Despite evidence to the contrary, Amazon’s Ring is still insisting its the best thing people can put on their front doors — an IoT camera with PD hookups that will magically reduce crime in their neighborhoods simply by being a mute witness of criminal acts.
Boasting over 1,000 law enforcement partnerships, Ring talks a good game about crime reduction, but its products haven’t proven to be any better than those offered by competitors — cameras that don’t come with law enforcement strings attached.
Last month, Cyrus Farivar undid a bit of Ring’s PR song-and-dance by using public records requests and conversations with law enforcement agencies to show any claim Ring makes about crime reduction probably (and in some cases definitely) can’t be linked to the presence of Ring’s doorbell cameras.
CNET has done the same thing and come to the same conclusion: the deployment of Ring cameras rarely results in any notable change in property crime rates. That runs contrary to the talking points deployed by Dave Limp — Amazon’s hardware chief — who “believes” adding Rings to neighborhoods makes neighborhoods safer. Limp needs to keep hedging.
CNET obtained property-crime statistics from three of Ring’s earliest police partners, examining the monthly theft rates from the 12 months before those partners signed up to work with the company, and the 12 months after the relationships began, and found minimal impact from the technology.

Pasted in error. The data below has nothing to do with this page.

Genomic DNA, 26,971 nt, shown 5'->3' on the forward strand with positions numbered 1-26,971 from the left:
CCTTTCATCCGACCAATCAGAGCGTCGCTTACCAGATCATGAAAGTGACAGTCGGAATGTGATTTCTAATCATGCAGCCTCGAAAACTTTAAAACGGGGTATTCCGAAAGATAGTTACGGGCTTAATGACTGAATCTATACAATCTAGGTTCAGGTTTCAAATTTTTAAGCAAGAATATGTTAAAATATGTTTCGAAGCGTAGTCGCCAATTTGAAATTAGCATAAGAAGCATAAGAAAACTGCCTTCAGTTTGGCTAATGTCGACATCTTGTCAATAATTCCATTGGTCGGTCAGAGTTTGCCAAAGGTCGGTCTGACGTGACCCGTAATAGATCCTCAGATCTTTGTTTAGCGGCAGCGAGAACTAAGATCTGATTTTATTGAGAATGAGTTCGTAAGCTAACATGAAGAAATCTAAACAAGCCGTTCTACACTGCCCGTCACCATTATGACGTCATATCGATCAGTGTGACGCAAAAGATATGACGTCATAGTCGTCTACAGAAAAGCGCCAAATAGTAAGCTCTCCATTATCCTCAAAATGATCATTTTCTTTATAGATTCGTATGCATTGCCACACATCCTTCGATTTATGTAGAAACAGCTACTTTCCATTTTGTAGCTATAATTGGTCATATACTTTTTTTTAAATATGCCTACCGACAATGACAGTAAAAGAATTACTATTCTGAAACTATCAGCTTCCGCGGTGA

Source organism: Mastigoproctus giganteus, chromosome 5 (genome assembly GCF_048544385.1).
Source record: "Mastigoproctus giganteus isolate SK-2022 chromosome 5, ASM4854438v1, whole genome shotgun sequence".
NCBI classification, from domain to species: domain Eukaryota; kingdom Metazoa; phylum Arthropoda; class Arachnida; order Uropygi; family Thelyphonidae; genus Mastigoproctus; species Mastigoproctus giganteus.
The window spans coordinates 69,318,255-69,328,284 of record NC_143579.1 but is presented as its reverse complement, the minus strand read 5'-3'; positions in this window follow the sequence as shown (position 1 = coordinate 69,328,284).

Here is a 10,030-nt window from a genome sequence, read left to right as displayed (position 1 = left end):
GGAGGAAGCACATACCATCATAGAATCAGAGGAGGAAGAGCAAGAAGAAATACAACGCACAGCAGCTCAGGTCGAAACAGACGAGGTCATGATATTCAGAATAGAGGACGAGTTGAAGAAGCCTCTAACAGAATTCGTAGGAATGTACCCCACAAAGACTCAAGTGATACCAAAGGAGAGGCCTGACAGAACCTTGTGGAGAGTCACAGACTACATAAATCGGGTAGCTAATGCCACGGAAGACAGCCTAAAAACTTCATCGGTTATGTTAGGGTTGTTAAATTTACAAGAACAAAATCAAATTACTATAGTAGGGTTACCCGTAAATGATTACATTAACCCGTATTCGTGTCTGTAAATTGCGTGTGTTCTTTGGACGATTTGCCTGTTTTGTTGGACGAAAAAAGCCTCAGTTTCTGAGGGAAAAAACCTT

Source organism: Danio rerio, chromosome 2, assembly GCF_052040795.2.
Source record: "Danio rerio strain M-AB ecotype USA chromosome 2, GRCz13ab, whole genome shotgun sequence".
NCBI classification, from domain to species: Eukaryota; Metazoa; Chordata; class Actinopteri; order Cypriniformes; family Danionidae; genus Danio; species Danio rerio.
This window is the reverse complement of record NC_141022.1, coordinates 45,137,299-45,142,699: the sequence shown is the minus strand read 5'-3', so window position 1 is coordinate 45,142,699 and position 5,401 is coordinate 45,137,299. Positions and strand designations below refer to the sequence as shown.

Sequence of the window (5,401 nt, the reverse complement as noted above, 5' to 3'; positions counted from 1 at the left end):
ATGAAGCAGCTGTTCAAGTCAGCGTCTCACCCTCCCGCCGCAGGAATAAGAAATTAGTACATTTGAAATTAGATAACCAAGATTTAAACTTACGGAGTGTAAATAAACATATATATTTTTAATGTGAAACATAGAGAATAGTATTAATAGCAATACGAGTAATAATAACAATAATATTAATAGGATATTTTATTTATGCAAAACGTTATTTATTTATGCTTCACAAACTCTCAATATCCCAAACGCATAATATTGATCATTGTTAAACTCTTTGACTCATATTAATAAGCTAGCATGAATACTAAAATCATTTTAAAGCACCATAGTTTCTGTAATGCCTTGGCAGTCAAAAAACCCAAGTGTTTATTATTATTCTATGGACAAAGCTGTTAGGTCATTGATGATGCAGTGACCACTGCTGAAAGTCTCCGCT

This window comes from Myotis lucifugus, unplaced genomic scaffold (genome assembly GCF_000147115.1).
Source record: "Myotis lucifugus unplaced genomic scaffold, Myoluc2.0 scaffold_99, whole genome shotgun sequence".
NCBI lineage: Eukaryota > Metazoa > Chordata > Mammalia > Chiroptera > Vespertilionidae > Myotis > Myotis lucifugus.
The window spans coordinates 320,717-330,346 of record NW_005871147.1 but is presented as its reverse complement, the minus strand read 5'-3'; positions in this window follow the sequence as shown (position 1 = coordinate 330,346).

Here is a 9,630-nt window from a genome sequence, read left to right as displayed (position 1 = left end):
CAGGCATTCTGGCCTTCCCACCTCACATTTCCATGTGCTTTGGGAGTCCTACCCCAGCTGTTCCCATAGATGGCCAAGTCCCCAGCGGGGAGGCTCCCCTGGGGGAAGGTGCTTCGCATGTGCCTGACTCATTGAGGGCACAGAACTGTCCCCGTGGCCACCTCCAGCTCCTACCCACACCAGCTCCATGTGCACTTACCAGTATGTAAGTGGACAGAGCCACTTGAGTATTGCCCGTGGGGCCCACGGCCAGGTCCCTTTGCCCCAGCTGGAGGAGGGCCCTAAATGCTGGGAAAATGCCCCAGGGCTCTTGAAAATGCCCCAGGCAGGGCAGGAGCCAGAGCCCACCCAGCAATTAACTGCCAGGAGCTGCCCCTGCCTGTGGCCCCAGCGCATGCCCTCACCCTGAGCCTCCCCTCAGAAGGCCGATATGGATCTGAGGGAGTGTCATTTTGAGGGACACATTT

The data shows that crime continued to fluctuate, and analysts said that while many factors affect crime rates, such as demographics, median income and weather, Ring’s technology likely wasn’t one of them.
Worse for Ring — which has used its partnerships with law enforcement agencies to corner the market for doorbell cameras — law enforcement agencies are saying the same thing: Ring isn’t having any measurable impact on crime.
“In 2019, we saw a 6% decrease in property crime,” said Kevin Warych, police patrol commander in Green Bay, Wisconsin, but he noted, “there’s no causation with the Ring partnership.”
“I can’t put numbers on it specifically, if it works or if it doesn’t reduce crime,” [Aurora PD public information officer Paris] Lewbel said.
But maybe it doesn’t really matter to Ring if law enforcement agencies believe the crime reduction sales pitch. What ultimately matters is that end users might. After all, these cameras are installed on homes, not police departments. As long as potential customers believe crime in their area (or at least their front doorstep) will be reduced by the presence of camera, Ring can continue to increase market share.
But the spin is, at best, inaccurate. Crime rates in cities where Ring has partnered with law enforcement agencies continue to fluctuate. Meanwhile, Ring has fortuitously begun its mass deployment during a time of historically-low crime rates which have dropped steadily for more than 20 years. Hitting the market when things are good and keep getting better makes for pretty good PR, especially when company reps are willing to convert correlation to causation to sell devices.